Up, as in “above”.
When we first started looking into the different styles of laneway houses, I thought I wanted a pitched roof. The reasoning was that the style would fit in better with the main house, which has a cottage roof. Plus I thought we would get more storage, as anything under 4 feet in height is not included in the overall square footage.
But then I started looking at what the top floor of a pitched roof laneway house looks like, and it seemed a little … cramped. Not so bad if all you want upstairs is a bed and bath combo, but we want our kitchen and sitting room up there. Because we are so strictly limited as to the height of the finished building, the pitch really cuts into the living space. The ceiling seems to press down on the rooms. And we definitely lost wall space for shelves, so the storage problem/solution was all swings-and-roundabouts.
So, a flat roof was looking more suitable. But not literally looking better. A flat roof with traditional shingles or tar-and-gravel will look like some kind of elevated asphalt slab when you see it from the deck of the main house. Great if you’re installing a heli-pad, but we are building in someone’s garden.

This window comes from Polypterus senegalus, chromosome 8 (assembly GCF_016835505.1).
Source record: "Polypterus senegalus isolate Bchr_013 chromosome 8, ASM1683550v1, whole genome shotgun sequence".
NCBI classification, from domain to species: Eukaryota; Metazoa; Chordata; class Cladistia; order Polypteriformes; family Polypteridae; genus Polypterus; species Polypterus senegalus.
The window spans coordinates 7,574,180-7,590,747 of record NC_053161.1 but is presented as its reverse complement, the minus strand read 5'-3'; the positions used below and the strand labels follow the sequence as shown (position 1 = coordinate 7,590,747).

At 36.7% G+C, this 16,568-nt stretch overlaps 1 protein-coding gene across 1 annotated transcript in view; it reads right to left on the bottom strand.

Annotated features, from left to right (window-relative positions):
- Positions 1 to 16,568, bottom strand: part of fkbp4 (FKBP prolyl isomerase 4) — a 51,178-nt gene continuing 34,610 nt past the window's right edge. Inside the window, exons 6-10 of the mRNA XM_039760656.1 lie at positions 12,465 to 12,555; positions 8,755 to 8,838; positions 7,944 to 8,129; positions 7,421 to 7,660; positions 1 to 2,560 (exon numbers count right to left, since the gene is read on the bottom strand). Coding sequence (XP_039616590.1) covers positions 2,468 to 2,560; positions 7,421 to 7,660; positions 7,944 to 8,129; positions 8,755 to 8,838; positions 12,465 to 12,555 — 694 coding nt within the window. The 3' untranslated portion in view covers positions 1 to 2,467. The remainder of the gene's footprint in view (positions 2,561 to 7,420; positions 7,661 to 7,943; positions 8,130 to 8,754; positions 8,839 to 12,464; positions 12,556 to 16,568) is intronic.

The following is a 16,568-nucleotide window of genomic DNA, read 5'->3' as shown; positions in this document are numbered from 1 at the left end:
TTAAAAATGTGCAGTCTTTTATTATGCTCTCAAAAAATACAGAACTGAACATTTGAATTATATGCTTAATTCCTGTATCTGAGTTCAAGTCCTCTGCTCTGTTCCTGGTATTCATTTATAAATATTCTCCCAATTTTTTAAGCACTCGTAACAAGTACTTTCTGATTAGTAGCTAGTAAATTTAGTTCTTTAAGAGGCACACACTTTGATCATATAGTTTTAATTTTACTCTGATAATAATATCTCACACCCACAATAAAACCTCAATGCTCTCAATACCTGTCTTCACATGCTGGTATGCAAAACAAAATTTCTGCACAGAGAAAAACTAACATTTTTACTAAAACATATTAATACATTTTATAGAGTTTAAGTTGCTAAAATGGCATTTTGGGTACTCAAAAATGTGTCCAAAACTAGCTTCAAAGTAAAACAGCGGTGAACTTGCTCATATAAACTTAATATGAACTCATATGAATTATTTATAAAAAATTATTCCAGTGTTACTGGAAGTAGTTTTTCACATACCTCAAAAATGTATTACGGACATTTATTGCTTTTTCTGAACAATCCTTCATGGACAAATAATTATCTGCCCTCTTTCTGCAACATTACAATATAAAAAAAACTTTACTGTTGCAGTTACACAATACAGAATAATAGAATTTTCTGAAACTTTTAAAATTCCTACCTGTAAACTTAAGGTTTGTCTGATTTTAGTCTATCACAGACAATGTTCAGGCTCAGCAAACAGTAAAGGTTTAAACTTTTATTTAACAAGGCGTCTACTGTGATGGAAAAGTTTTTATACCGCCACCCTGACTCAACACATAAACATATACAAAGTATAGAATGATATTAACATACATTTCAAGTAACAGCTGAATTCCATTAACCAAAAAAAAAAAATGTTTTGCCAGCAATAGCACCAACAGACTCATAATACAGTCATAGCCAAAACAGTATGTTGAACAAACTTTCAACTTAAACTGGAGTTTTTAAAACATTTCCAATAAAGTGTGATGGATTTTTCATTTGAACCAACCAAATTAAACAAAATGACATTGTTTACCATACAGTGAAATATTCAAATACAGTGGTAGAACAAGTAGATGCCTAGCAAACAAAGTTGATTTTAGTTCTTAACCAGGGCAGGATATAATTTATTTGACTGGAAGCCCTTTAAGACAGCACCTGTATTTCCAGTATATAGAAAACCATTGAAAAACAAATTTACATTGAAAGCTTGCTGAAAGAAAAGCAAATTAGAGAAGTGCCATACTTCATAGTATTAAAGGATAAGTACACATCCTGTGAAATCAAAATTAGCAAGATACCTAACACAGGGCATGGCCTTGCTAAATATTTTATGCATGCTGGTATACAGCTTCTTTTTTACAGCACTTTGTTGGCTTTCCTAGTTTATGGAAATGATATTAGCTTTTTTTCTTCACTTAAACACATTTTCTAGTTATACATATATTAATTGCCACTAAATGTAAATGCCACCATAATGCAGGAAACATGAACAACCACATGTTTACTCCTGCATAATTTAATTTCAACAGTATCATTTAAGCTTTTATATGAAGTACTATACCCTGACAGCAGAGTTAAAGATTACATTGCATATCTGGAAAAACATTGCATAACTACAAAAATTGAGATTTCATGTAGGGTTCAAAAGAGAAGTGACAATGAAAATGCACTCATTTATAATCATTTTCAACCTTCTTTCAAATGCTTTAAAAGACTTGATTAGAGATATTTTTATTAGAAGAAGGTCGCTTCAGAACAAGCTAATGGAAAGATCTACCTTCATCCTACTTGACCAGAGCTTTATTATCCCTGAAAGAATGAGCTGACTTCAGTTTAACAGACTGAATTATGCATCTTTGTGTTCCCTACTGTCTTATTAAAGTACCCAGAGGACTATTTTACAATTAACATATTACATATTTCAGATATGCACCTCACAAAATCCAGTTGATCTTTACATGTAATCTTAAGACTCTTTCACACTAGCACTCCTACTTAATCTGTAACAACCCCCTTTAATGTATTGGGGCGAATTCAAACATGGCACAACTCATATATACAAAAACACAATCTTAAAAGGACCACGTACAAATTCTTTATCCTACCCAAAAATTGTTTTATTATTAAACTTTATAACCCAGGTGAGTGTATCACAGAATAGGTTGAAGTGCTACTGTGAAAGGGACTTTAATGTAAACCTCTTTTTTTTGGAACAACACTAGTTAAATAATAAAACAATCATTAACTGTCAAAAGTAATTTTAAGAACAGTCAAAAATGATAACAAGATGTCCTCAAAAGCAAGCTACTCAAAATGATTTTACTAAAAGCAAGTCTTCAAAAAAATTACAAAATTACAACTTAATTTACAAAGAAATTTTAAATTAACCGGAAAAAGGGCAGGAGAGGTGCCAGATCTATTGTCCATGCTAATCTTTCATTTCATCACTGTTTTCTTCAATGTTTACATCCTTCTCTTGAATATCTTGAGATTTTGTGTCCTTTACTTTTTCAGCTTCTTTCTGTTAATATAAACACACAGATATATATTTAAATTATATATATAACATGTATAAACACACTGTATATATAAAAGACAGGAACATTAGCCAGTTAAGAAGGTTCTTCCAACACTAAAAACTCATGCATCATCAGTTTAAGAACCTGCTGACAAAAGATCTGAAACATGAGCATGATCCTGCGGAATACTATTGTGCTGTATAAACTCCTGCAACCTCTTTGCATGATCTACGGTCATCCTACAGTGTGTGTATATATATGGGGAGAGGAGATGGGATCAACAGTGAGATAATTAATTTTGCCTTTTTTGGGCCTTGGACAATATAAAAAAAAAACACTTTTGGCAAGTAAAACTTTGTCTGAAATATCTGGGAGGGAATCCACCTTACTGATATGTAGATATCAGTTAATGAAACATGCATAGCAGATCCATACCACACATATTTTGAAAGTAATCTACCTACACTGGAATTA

The answer, of course, is a living roof.
We discussed it with the builder, and it turns out that they are affiliated with the Live Roof system. Laurel explained that they use sedum plants, a very hardy succulent. They look great all year round. A living roof will improve the livability of the home by increasing the insulation of the roof (cooler in summer, warmer in winter) and not absorbing heat all day. They help mitigate the Urban Heat Island problem so many cities have. And they can last twice as long as traditional roofs.
We are starting from scratch, so any structural changes to support a heavier roof will be accommodated from the beginning.
We are really looking forward to this!